Patching nail holes, hairline cracks, and large holes in drywall is a fast and easy job. You will need spackling compound, a lead pencil, a putty knife, white glue (for patching large holes), fine sandpaper, and paint that matches the wall.
To patch small nail holes, insert a punch or the lead of a sharpened pencil into the hole and push the pencil inside. What you are doing is pushing the broken paper covering the gypsum board into the core so the patch will fill the hole properly. This trick is easier than trying to peel back the paper covering to try and make a smooth patch. Spread the spackling material over the hole with a putty knife and then scrape the excess off the wall with the tip of the tool. When the spackle is dry, sand the patched area with the fine sandpaper and you are now ready for painting.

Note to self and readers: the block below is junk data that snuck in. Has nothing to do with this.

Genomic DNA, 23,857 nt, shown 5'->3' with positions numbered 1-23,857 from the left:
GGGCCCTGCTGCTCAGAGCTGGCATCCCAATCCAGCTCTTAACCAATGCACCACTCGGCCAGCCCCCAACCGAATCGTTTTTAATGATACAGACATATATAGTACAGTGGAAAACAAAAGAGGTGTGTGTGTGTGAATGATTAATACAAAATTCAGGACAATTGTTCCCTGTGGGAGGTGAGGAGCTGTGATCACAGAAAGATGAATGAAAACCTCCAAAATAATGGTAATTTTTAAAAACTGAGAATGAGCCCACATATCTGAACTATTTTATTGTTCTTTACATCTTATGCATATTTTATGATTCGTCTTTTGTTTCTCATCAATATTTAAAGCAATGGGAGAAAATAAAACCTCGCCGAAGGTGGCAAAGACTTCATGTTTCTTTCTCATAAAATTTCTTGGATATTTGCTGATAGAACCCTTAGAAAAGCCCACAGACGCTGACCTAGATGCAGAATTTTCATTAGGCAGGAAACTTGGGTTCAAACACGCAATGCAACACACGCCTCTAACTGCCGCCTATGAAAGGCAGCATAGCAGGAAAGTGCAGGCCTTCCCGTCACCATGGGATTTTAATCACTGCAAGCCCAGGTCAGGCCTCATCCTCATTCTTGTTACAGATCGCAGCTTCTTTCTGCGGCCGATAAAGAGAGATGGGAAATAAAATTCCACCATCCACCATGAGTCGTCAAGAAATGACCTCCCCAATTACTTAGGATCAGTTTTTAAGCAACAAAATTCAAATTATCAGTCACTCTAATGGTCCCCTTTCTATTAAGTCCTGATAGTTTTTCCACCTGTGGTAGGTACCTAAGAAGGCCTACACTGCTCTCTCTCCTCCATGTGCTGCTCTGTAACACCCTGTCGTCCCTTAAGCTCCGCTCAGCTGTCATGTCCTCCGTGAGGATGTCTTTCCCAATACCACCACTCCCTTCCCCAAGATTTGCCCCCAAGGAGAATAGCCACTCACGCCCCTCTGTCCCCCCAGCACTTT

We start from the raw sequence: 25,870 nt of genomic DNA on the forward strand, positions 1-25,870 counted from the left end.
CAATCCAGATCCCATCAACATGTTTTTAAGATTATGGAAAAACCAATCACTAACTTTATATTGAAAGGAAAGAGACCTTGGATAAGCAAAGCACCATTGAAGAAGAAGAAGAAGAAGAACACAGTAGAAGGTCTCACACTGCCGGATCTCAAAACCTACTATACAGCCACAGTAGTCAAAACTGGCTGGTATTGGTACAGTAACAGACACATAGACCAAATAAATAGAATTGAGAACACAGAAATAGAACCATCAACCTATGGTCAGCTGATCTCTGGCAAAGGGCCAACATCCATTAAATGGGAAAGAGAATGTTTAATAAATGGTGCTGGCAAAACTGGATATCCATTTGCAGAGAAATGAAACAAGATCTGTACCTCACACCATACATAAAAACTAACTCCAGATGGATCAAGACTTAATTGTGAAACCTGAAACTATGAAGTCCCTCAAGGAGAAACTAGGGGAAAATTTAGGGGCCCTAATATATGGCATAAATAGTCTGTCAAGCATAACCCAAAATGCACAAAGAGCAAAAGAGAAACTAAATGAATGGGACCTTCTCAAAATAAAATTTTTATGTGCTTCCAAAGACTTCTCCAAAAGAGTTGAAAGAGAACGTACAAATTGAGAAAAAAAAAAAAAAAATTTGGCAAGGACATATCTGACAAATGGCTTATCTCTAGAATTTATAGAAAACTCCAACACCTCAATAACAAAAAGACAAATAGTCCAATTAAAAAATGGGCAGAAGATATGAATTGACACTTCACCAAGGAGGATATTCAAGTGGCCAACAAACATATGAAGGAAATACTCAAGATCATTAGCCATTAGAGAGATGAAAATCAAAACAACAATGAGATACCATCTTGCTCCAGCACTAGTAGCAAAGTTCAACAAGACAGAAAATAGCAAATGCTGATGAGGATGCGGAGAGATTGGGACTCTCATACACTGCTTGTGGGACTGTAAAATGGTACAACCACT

If the holes and cracks in the drywall are large, thread a piece of string through the center of a piece of cardboard. The cardboard should be slightly larger than the hole that is to be repaired. Cut away any loose gypsum and paper from the edges of the hole. Now take white glue and put a bead of glue around the outside edge of the cardboard, about /2" wide. Put the cardboard through the hole and with the string, pull it flat against the back of the drywall. The glue on the cardboard will stick to the back of the drywall. Tie the string to a pencil and hold the cardboard in position until it holds. Now you can fill the hole with patching compound. Let the compound dry for several hours. Once it has set, cut the string off and patch any irregularities. Let the surface dry completely then sand with fine sandpaper. Your newly patched wall is now ready for a coat of paint.